Amanda Marshall

Former U.S. Attorney

Local Counsel

Aaron L. Wiley

Former Federal Prosecutor

Local Counsel

Roger Bach

Former Special Agent (OIG)

Michael Koslow

Former Supervisory Special Agent (FBI)

Chris Quick

Former Special Agent (FBI & IRS-CI)

Ray Yuen

Former Supervisory Special Agent (FBI)

Instead, the DOJ is relying on the pre-existing federal laws that are used to prosecute fraud crimes generally in order to prosecute PPP fraud. This means that they have a multitude of tools at their disposal; and, as some of the early PPP loan fraud cases have shown, prosecutors are making full use of the tools they have available.

When Can the DOJ File Charges for PPP Loan Fraud?

Although the law around PPP loan fraud is still developing, there are already various acts and practices that have been identified as constituting fraud under the PPP. This includes acts and practices related to (i) PPP loan applications, (ii) the use of PPP loan funds, and (iii) certifications for PPP loan forgiveness.

1. PPP Loan Application Fraud

Although millions of small businesses were (and remain) eligible for PPP loans, not all businesses have the ability to obtain federal funds under the program. In particular, only businesses that qualify as “small business concerns” under the Small Business Act, 15 U.S.C. § 632, are eligible, and applications must be based on the need for funding due to, “the uncertainty of current economic conditions mak[ing] necessary the loan request to support the ongoing operations of the eligible recipient.”

2. Fraudulent Use of PPP Loan Funds

Funds gained under the PPP may only be used for the purposes authorized under the CARES Act. These include (i) payroll expenses, (ii) interest and rent payments under pre-existing obligations, (iii) insurance premiums, and (iv) utilities. Use of PPP loan funds for any other purpose has the potential to be characterized as PPP loan fraud.

3. PPP Loan Forgiveness Certification Fraud

To obtain forgiveness of the obligation to repay their PPP loans, companies must certify that they have complied with all of the requirements of the program. Submitting a false certification (including a certification made with incomplete knowledge) is also considered a form of PPP loan fraud. In fact, in certain respects, this may be the most serious form of PPP loan fraud because it results in non-repayment of the loan received.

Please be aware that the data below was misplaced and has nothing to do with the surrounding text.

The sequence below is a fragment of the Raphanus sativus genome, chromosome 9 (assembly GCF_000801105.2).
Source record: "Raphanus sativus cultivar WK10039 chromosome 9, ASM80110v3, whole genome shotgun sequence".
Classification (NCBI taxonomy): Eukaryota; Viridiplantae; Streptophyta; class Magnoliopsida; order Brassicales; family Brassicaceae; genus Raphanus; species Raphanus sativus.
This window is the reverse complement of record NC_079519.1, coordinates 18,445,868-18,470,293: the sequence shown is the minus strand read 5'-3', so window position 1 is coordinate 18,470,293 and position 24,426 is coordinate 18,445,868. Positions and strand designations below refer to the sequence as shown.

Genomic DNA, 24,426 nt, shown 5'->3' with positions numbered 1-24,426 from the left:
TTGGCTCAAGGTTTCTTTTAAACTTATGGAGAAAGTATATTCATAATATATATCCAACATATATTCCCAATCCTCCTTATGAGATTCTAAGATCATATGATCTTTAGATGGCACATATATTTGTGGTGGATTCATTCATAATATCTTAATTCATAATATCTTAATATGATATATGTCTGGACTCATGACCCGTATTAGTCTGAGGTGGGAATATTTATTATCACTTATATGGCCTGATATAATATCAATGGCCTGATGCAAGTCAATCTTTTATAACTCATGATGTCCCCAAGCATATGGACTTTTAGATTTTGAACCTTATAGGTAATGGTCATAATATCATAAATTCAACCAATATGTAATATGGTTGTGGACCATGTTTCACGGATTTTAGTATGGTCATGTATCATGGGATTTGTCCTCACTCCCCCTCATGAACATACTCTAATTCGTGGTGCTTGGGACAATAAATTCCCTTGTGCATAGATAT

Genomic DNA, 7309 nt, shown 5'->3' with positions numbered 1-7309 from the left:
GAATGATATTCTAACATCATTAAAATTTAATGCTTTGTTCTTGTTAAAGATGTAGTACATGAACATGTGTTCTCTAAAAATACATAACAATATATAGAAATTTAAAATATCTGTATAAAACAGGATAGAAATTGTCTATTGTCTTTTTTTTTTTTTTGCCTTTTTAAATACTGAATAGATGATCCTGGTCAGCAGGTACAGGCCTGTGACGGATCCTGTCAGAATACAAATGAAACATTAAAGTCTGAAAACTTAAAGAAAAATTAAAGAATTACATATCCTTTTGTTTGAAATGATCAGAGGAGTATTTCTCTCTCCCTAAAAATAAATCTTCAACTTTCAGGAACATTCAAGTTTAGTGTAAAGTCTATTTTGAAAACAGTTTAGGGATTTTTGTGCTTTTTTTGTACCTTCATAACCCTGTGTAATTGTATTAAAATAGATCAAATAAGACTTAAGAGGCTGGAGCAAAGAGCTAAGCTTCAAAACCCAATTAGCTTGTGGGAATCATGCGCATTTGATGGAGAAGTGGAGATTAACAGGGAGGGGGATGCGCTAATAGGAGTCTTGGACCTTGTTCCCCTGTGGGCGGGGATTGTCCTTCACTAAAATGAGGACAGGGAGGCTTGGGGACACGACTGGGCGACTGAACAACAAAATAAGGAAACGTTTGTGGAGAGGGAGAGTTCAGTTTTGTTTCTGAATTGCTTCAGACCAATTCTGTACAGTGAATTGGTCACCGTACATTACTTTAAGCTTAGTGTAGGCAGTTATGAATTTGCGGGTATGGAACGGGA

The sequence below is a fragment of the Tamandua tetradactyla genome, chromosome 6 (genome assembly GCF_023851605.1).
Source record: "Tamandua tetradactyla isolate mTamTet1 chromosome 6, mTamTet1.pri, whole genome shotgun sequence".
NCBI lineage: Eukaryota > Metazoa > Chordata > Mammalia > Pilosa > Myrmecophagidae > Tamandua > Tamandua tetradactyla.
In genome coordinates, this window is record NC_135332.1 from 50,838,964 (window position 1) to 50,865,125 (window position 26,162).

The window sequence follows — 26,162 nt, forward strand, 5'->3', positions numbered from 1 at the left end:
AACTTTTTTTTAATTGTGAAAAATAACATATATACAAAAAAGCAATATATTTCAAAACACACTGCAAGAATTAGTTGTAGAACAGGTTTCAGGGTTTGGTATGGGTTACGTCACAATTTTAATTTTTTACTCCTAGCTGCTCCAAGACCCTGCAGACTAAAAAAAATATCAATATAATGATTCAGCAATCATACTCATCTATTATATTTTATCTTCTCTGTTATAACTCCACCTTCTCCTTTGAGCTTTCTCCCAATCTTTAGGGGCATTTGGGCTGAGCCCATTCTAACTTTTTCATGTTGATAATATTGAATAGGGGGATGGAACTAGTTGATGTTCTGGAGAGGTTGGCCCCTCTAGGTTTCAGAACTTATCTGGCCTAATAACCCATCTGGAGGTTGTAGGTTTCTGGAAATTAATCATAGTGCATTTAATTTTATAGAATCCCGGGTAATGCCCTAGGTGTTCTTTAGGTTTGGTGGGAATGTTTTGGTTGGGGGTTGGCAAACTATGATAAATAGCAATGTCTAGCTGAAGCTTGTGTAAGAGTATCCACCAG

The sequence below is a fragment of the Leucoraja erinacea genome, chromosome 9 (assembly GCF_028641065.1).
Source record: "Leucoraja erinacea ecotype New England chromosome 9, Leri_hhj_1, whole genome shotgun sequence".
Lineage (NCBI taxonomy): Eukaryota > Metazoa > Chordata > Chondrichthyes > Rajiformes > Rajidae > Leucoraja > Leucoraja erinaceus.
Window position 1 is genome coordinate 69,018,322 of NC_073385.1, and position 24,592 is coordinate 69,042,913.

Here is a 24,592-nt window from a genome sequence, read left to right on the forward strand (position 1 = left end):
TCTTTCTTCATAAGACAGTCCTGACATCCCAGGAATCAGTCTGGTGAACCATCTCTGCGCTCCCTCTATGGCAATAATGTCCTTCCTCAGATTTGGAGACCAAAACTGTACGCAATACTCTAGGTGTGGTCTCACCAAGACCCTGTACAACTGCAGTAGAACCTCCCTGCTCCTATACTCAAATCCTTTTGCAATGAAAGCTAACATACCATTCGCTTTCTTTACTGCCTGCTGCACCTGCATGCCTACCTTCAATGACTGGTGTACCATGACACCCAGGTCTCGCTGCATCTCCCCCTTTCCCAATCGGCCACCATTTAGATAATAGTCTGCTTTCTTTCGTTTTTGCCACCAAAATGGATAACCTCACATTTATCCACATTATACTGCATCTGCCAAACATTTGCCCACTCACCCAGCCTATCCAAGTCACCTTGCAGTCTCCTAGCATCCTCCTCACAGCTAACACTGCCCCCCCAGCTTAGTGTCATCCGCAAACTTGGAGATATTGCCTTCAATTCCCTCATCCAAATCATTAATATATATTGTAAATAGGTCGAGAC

What are the Possible Charges for PPP Loan Fraud?

There are many permutations of each of the forms of PPP loan fraud listed above, and companies, banks, and individuals all have the potential to face allegations of perpetrating or facilitating fraud under the PPP. As referenced above, these allegations can lead to a multitude of different charges at the federal level. This includes (but is not limited to) charges for:

Speak with a Federal PPP Loan Fraud Defense Lawyer at Oberheiden P.C.

Our firm is representing individuals and companies nationwide in federal PPP loan fraud investigations throughout the coronavirus pandemic. If you are facing the possibility of federal charges for PPP loan fraud, or if you have already been charged and are facing prosecution in federal district court, our team can help.

We also represent clients in need of qui tam and healthcare fraud defense, involved in federal investigations, facing federal criminal charges, and in other legal matters. We encourage you to call 888-680-1745 or contact us online immediately to arrange a free initial consultation.